# Such Confuse: HackMIT 2015 Puzzle Guide (3/4)

This post is third in a series of articles on HackMIT’s 2015 Puzzle! If you haven’t already, be sure to check out part 1 and part 2.

Every year, HackMIT releases a puzzle as a fun thing for hackers to do over the summer. This year’s puzzle was pretty involved, consisting of six parts that required creativity, perseverance, and computer science skills to solve.

I was pretty heavily involved in the design of the puzzle as a whole, and I built Maze, 0xd09eeffec7.dogemit.party, and Stronghold, 0xd09e5ec.dogemit.party, the final two parts of the puzzle. They were quite fun to design, and it was cool to see how different people approached the puzzles.

# Maze

I like puzzles that are possible to solve given enough manual effort, but where applying programming skills can make the process a whole lot faster. While brainstorming puzzle ideas that fit this criteria, I came up with the idea of designing something based on a maze.

In the puzzle, the player would be able to see a single cell of a maze at any given time, and the player would be able to move to adjacent accessible cells. There would be hints hidden throughout the maze, and combining all of the hints would yield the secret code, the solution to the puzzle. Of course, we wouldn’t just tell players that it’s a maze — they’d have to figure that out for themselves.

## Design

The initial view of the puzzle looks like this:

Green tiles indicate that it’s possible to move in a given direction, and red tiles represent walls. Clicking on the green tiles moves the player in the given direction by redirecting to current_url + [U/D/L/R]. For example, clicking up, down, up will result in the URL being /UDU.

Players attempting to cheat by rewriting the URL to go through walls are greeted with this not-so-friendly message:

There are nine special locations within the maze. Stumbling upon one will result in finding a maze cell that looks like this:

There are 9 hints scattered throughout the maze.

## Implementation

The implementation of this puzzle was actually pretty straightforward. First, we wrote a maze generation tool that used a variant of Prim’s algorithm to generate a random spanning tree. Then, we took the output from this tool and decided where to place the 9 hints in the maze. Here’s a map of the maze:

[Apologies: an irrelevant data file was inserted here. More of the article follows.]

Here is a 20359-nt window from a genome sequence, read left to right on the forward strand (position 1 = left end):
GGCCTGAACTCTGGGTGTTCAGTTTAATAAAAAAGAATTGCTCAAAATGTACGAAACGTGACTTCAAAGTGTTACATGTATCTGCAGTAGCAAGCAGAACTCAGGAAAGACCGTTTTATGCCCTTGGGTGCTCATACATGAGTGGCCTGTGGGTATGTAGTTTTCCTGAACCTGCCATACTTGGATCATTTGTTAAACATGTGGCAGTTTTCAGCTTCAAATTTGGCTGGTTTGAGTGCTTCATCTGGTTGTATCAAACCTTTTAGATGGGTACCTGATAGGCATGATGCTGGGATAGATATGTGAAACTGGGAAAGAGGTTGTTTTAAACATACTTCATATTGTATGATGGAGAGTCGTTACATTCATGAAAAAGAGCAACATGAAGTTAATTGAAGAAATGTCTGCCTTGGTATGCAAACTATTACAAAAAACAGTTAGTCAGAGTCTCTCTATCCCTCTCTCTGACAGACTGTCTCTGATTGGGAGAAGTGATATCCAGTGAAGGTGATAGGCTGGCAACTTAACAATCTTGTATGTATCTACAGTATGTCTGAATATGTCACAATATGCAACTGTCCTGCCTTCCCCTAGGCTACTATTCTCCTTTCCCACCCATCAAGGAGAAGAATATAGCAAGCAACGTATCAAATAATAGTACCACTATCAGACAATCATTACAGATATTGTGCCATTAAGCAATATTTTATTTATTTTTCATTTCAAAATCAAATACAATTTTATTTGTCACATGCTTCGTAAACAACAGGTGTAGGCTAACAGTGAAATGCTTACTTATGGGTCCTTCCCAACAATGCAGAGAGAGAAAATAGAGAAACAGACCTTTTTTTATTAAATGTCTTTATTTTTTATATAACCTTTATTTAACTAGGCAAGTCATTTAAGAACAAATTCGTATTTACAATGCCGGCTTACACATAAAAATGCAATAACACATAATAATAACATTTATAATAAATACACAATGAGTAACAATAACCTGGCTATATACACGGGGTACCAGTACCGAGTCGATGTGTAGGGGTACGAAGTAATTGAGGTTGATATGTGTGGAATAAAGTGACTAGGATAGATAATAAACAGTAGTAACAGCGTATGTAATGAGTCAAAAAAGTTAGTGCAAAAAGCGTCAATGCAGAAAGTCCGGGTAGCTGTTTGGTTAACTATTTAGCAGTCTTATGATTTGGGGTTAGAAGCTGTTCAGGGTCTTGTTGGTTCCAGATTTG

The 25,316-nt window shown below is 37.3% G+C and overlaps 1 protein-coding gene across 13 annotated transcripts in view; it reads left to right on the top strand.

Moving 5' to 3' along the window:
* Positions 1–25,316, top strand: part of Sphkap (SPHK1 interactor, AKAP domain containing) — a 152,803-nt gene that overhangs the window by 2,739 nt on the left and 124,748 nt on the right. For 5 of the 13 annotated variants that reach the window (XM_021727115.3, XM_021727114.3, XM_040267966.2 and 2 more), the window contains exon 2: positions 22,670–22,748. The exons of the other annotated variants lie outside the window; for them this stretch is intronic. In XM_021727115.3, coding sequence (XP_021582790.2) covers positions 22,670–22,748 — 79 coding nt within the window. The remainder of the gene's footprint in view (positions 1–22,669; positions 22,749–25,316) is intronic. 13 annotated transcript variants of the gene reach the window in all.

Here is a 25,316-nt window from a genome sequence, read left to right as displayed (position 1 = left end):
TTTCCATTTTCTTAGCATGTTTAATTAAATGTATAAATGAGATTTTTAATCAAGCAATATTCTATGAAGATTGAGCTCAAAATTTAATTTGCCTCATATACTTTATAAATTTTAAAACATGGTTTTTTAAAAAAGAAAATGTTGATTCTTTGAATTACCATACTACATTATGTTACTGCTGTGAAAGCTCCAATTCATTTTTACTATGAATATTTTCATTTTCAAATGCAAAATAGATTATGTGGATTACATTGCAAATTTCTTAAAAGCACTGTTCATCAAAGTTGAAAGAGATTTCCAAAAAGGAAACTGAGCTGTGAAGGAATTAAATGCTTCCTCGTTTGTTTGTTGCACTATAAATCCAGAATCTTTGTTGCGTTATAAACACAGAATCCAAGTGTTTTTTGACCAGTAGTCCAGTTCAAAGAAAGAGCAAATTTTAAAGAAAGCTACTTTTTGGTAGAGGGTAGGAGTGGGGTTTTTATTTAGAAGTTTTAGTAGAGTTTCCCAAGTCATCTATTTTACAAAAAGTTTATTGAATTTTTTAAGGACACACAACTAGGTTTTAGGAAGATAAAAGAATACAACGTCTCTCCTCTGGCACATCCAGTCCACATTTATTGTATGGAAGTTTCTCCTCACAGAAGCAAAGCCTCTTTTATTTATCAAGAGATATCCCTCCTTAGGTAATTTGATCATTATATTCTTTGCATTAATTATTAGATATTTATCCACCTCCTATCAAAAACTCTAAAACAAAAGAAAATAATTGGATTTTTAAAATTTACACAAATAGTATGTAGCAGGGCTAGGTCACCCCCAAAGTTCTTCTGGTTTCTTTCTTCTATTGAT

Finally, we put together a frontend that provided an interface for people to explore the maze and find the hints. We made sure that our interface was secure and required that people actually find their way through the maze without doing things like going through walls.

## Solution

The hardest part of this puzzle is probably figuring out that it’s a maze. Observing the URL is probably the best way to determine this.

After that, it’s necessary to find the hints. Some people did this by manually exploring the whole maze, mapping it out on paper, Google Docs, or Microsoft Excel as they explored it. Others wrote a script to do a traversal of the entire maze and automatically find all of the hints.

Here’s a Python script based on a solution by Kate Yu that uses depth-first search to find the URLs of all the hint images in the maze:

import re, requestsBASE_URL = "http://0xd09eeffec7.dogemit.party"stack = ['/']found, explored = set(), set()def loc(path):    curr = [0, 0]    for elem in path:        curr[{'U':0, 'D':0, 'L':1, 'R':1}[elem]] += \            {'U':1, 'D':-1, 'L':-1, 'R':1}[elem]    return tuple(curr)while stack:    path = stack.pop()    explored.add(loc(path[1:]))    response = requests.get('%s%s' % (BASE_URL, path)).text    m = re.search("/static/[a-z0-9]{32}\.png", response)    if m:        found.add(m.group())    for url in re.findall("/[UDLR]+", response):        if loc(url[1:]) not in explored:            stack.append(url)for key in found:    print "%s%s" % (BASE_URL, key)

The script outputs the URLs of the hints, each of which contains a single letter. Anagramming the letters lsanhurmc yields the solution: much snarl.

# Stronghold

I thought it would be cool to have a puzzle that was related to the “other” kind of hacking, so I decided to design a crackme, a challenge written to test a programmer’s reverse engineering skills.

The challenge would be reverse-engineering a password validator in a simple web application in order to retrieve a secret from the server.

## Design

The start of the puzzle gives a link to the source code of the website, a simple Node.js application.

The application contains a special route, /secret/:password, which dumps the value of the SECRET_CODE environment variable if the password passes validation: